The Pros and Cons of Sale or Return
Sale or return, also known as 'in consignment', is basically a loan of stock to a wholesale customer. No money changes hands at the time of handing over the stock, but usually, a formal agreement is signed at this point.
The retailer offers the stock for sale and only pays the supplier for the items that sell, returning the remainder at the end of an agreed period.
How it differs from wholesale buying
Unlike traditional wholesale buying, where the shop could be left with a surplus of stock, they can simply return any unwanted items to the supplier. So from the retailers perspective, sale or return is a very low-risk option. They can expand their range without any investment, although they will usually find that costs are adjusted to compensate for this benefit - typically to a 50/50 or 60/40 split in the supplier’s favour.
However, from the supplier’s side, sale or return is high risk. You are handing over your precious stock for free, trusting that the retailer will look after it, promote it properly, and return what’s rightfully yours at the end of the period.
Why sale or return might work for you
If your items are of a very high selling price, and the investment would be too great for a retailer, you may decide that sale or return is the best way to retail your products.
If you are very new, and/or have identified a ‘must-have’ retailer to take your product forward, you may come to an agreement while you ‘test’ the suitability of your brand in their store for a limited period. At the end of the timeframe, you can either switch to wholesale terms or part company.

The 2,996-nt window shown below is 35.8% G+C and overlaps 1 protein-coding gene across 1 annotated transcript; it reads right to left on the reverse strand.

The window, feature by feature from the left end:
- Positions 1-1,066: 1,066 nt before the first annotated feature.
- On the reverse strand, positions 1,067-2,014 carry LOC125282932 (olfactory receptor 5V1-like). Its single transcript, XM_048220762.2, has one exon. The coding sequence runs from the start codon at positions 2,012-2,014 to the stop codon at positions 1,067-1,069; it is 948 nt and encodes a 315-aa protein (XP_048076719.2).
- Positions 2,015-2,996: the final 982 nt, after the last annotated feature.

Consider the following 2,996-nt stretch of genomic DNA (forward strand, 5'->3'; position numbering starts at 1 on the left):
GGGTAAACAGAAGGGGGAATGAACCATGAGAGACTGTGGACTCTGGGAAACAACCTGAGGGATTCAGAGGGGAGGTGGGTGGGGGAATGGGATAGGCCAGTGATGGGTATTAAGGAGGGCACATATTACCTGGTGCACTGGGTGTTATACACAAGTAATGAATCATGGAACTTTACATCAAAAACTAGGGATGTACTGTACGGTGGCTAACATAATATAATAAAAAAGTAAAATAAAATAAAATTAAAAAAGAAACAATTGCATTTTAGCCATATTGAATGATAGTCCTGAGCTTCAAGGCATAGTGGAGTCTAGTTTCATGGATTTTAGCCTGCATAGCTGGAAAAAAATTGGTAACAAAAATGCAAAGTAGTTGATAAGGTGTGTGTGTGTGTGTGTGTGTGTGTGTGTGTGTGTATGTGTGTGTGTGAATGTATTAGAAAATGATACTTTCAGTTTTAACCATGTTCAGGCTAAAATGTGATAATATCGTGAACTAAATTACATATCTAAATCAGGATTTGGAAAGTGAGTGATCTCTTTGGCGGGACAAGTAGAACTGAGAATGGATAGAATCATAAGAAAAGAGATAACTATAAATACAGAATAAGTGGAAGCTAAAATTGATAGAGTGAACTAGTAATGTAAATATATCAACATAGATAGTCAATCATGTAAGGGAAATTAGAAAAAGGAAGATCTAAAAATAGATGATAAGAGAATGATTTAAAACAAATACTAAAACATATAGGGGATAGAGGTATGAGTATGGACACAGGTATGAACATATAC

What you should include in a sale or return agreement
If you decide to go down the sale or return route, it is essential to have an agreement in place. Your agreement should include the following information:
A statement of ownership - declaring that the goods remain your property until they are paid for
An inventory of what you have supplied, with quantities, descriptions, selling price and cost price
The agreed return date
Who is responsible for safeguarding and ensuring the products while they are with the retailer:-
What happens if the goods are lost/stolen/damaged whilst with the retailer?
Making sale or return less risky
Be very choosy about who you work with because sale or return has to be based on trust. If you have any doubts about a retailer, listen to your gut instinct and stick to the usual wholesale terms.
If you are supplying an online store, take time to evaluate it and satisfy yourself that it is a professional and appropriate website for your product. If you are supplying a brick and mortar store, and if geography allows, take a look around to make sure the stock is cared for and well merchandised.
Stay in regular contact with the retailer, and keep accurate records of sales.
Getting the most out of sale or return
You can usually negotiate some extras from your customer - consider asking for a window display or email promotion. If you are loaning a statement piece or very expensive item it may even warrant a press release.
Give your B2B customers everything they need to be able to sell your products effectively. This might include point of sale materials, a demonstration, or just a sheet of paper that gives full product descriptions and details.
Side-stepping sale or return
If a retailer requests sale or return from you, and you don't feel comfortable, there are alternatives to simply saying 'No!' Dropping your minimum order amount is a good place to start; this allows the customer to dip their toe in the water with a small order to see if your brand is a good match for their store.
If you are looking to take wholesale orders online, try Orderspace for free for 30 days and see how much time and money you could save with our B2B eCommerce solution.
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Getting Started With Wholesale